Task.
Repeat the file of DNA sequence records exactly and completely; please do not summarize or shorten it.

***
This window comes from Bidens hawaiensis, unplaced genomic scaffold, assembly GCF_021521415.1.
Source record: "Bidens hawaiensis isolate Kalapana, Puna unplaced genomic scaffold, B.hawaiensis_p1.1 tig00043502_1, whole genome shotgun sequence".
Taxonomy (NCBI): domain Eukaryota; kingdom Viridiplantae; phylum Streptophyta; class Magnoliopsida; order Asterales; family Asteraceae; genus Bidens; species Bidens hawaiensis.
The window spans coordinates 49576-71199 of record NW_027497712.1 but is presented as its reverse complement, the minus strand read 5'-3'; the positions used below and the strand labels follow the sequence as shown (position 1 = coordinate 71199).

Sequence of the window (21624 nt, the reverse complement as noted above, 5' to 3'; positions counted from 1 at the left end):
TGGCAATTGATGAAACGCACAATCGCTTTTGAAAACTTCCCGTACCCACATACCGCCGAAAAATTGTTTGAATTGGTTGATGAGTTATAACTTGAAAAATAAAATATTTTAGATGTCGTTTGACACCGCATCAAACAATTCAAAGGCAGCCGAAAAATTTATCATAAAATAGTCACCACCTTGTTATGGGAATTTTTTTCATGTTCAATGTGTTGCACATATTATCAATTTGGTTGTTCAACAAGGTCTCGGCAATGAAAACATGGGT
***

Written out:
This window comes from Bidens hawaiensis, unplaced genomic scaffold, assembly GCF_021521415.1.
Source record: "Bidens hawaiensis isolate Kalapana, Puna unplaced genomic scaffold, B.hawaiensis_p1.1 tig00043502_1, whole genome shotgun sequence".
Taxonomy (NCBI): domain Eukaryota; kingdom Viridiplantae; phylum Streptophyta; class Magnoliopsida; order Asterales; family Asteraceae; genus Bidens; species Bidens hawaiensis.
The window spans coordinates 49576-71199 of record NW_027497712.1 but is presented as its reverse complement, the minus strand read 5'-3'; the positions used below and the strand labels follow the sequence as shown (position 1 = coordinate 71199).

Sequence of the window (21624 nt, the reverse complement as noted above, 5' to 3'; positions counted from 1 at the left end):
TGGCAATTGATGAAACGCACAATCGCTTTTGAAAACTTCCCGTACCCACATACCGCCGAAAAATTGTTTGAATTGGTTGATGAGTTATAACTTGAAAAATAAAATATTTTAGATGTCGTTTGACACCGCATCAAACAATTCAAAGGCAGCCGAAAAATTTATCATAAAATAGTCACCACCTTGTTATGGGAATTTTTTTCATGTTCAATGTGTTGCACATATTATCAATTTGGTTGTTCAACAAGGTCTCGGCAATGAAAACATGGGT